The artist publishes private emails exhanged with philosopher Timothy Morton, penned as she searched for her place in the world
Back in March, Icelandic visionary Björk opened up her oeuvre in a major mid-career retrospective at the MoMA gallery in New York. The exhibition reflected on two decades of her work, from the early days with her – appropriately titled – 1993 album Debut, to the recent premiere of music filmmaker Andrew Thomas Huang’s Black Lake. To coincide with the show, Thames & Hudson released a tome detailing Björk’s boundary pushing body of work. Seven distinct booklets came together to create Bjork: Archives, with one publishing the intimate correspondence between philosopher Timothy Morton and the artist herself. The email exchange was a three month collaboration between the pair as they tried to discover what ‘ism’ Björk – as an Icelandic pop singer – is. As we publish these private emails in-part, Björk explains in her own words how important such a connection was to her.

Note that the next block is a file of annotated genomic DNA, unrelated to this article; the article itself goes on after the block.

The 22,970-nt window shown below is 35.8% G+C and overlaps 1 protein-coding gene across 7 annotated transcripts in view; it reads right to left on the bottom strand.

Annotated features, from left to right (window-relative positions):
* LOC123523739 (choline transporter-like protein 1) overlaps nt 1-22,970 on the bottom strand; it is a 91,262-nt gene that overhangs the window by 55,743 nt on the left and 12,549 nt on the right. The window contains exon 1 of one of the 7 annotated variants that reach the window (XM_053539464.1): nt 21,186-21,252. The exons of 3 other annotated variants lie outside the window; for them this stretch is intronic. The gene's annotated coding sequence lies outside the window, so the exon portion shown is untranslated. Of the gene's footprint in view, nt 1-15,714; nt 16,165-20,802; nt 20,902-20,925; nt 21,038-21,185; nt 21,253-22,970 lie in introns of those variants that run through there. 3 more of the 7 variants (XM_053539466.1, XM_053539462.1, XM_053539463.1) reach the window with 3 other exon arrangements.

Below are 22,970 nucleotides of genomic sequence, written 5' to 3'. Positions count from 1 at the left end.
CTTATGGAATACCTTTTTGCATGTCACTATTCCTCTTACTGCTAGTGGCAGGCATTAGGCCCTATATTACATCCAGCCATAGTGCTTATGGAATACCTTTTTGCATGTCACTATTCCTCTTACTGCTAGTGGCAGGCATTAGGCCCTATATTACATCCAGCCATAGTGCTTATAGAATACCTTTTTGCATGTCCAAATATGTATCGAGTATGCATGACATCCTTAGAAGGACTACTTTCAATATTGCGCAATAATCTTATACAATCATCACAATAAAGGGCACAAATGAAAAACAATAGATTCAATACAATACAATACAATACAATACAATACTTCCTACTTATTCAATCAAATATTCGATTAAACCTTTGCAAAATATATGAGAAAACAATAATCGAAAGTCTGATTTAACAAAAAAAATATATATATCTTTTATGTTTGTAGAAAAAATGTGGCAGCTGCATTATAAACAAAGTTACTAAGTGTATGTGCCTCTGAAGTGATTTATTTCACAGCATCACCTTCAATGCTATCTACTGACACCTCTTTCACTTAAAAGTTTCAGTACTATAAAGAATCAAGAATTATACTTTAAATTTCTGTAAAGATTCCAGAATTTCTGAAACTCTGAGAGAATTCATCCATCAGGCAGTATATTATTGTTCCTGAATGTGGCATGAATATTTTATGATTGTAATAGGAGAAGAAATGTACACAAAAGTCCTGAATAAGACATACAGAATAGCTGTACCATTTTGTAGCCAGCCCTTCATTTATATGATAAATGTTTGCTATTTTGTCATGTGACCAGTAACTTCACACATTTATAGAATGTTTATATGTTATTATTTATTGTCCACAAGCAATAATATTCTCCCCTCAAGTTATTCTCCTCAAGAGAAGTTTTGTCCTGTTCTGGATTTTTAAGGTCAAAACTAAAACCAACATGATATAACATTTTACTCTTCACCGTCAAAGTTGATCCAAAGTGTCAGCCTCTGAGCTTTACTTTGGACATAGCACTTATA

“ last year i reached out to the philosopher timothy morton to see if he would be interested to start a dialogue with me, to search for a definition of me and my friends’ stance in this world, which i felt his writing came very close to already. of course i’m still searching but this email chat of ours got pretty close and we shared a couple of coordinates trying to define what “ism” a pop musician from iceland would be ..... “
Björk: The Archives, published by Thames & Hudson is available now from here